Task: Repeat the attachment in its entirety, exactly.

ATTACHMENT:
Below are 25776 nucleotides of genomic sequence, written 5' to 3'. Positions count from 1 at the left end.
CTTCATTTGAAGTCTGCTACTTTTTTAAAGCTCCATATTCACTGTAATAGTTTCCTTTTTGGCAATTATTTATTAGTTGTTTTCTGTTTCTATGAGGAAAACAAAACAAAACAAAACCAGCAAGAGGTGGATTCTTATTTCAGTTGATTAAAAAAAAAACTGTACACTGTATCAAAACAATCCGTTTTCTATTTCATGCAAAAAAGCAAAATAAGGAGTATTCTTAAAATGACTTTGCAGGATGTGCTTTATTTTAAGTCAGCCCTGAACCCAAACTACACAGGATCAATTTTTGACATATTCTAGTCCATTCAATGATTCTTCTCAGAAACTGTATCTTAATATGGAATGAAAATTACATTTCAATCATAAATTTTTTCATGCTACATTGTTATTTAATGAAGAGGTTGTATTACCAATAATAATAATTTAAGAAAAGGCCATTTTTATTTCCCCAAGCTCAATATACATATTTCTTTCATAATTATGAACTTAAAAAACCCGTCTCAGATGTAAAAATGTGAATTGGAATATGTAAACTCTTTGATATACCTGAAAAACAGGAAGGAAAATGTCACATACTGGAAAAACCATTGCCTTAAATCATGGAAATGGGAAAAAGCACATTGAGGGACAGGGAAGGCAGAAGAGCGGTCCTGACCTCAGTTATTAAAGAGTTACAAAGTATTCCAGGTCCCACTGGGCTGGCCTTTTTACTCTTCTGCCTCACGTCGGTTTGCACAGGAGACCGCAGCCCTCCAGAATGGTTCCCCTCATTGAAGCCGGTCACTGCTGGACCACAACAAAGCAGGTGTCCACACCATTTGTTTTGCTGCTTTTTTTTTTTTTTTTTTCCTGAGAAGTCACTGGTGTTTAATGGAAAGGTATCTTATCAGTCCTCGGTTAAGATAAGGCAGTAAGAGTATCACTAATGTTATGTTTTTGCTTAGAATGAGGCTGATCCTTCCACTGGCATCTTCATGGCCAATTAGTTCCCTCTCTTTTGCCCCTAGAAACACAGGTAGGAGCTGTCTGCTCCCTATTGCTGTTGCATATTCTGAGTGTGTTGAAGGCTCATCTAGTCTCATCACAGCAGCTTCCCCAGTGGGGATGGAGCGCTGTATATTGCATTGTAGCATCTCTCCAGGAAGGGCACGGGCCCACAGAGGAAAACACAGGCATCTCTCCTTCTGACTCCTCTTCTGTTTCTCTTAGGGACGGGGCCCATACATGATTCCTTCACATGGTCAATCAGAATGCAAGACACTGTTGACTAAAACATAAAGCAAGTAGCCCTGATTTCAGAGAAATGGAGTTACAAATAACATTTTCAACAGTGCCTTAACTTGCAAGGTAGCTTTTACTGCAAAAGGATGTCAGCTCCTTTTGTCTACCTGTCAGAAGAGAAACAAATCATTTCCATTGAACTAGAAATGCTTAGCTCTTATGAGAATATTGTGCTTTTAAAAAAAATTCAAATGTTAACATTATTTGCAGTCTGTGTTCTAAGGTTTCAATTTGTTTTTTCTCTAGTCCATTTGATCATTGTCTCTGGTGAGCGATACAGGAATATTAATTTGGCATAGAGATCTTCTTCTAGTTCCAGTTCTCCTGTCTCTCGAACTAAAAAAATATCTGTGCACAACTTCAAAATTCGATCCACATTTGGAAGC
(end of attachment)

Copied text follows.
Below are 25776 nucleotides of genomic sequence, written 5' to 3'. Positions count from 1 at the left end.
CTTCATTTGAAGTCTGCTACTTTTTTAAAGCTCCATATTCACTGTAATAGTTTCCTTTTTGGCAATTATTTATTAGTTGTTTTCTGTTTCTATGAGGAAAACAAAACAAAACAAAACCAGCAAGAGGTGGATTCTTATTTCAGTTGATTAAAAAAAAAACTGTACACTGTATCAAAACAATCCGTTTTCTATTTCATGCAAAAAAGCAAAATAAGGAGTATTCTTAAAATGACTTTGCAGGATGTGCTTTATTTTAAGTCAGCCCTGAACCCAAACTACACAGGATCAATTTTTGACATATTCTAGTCCATTCAATGATTCTTCTCAGAAACTGTATCTTAATATGGAATGAAAATTACATTTCAATCATAAATTTTTTCATGCTACATTGTTATTTAATGAAGAGGTTGTATTACCAATAATAATAATTTAAGAAAAGGCCATTTTTATTTCCCCAAGCTCAATATACATATTTCTTTCATAATTATGAACTTAAAAAACCCGTCTCAGATGTAAAAATGTGAATTGGAATATGTAAACTCTTTGATATACCTGAAAAACAGGAAGGAAAATGTCACATACTGGAAAAACCATTGCCTTAAATCATGGAAATGGGAAAAAGCACATTGAGGGACAGGGAAGGCAGAAGAGCGGTCCTGACCTCAGTTATTAAAGAGTTACAAAGTATTCCAGGTCCCACTGGGCTGGCCTTTTTACTCTTCTGCCTCACGTCGGTTTGCACAGGAGACCGCAGCCCTCCAGAATGGTTCCCCTCATTGAAGCCGGTCACTGCTGGACCACAACAAAGCAGGTGTCCACACCATTTGTTTTGCTGCTTTTTTTTTTTTTTTTTTCCTGAGAAGTCACTGGTGTTTAATGGAAAGGTATCTTATCAGTCCTCGGTTAAGATAAGGCAGTAAGAGTATCACTAATGTTATGTTTTTGCTTAGAATGAGGCTGATCCTTCCACTGGCATCTTCATGGCCAATTAGTTCCCTCTCTTTTGCCCCTAGAAACACAGGTAGGAGCTGTCTGCTCCCTATTGCTGTTGCATATTCTGAGTGTGTTGAAGGCTCATCTAGTCTCATCACAGCAGCTTCCCCAGTGGGGATGGAGCGCTGTATATTGCATTGTAGCATCTCTCCAGGAAGGGCACGGGCCCACAGAGGAAAACACAGGCATCTCTCCTTCTGACTCCTCTTCTGTTTCTCTTAGGGACGGGGCCCATACATGATTCCTTCACATGGTCAATCAGAATGCAAGACACTGTTGACTAAAACATAAAGCAAGTAGCCCTGATTTCAGAGAAATGGAGTTACAAATAACATTTTCAACAGTGCCTTAACTTGCAAGGTAGCTTTTACTGCAAAAGGATGTCAGCTCCTTTTGTCTACCTGTCAGAAGAGAAACAAATCATTTCCATTGAACTAGAAATGCTTAGCTCTTATGAGAATATTGTGCTTTTAAAAAAAATTCAAATGTTAACATTATTTGCAGTCTGTGTTCTAAGGTTTCAATTTGTTTTTTCTCTAGTCCATTTGATCATTGTCTCTGGTGAGCGATACAGGAATATTAATTTGGCATAGAGATCTTCTTCTAGTTCCAGTTCTCCTGTCTCTCGAACTAAAAAAATATCTGTGCACAACTTCAAAATTCGATCCACATTTGGAAGC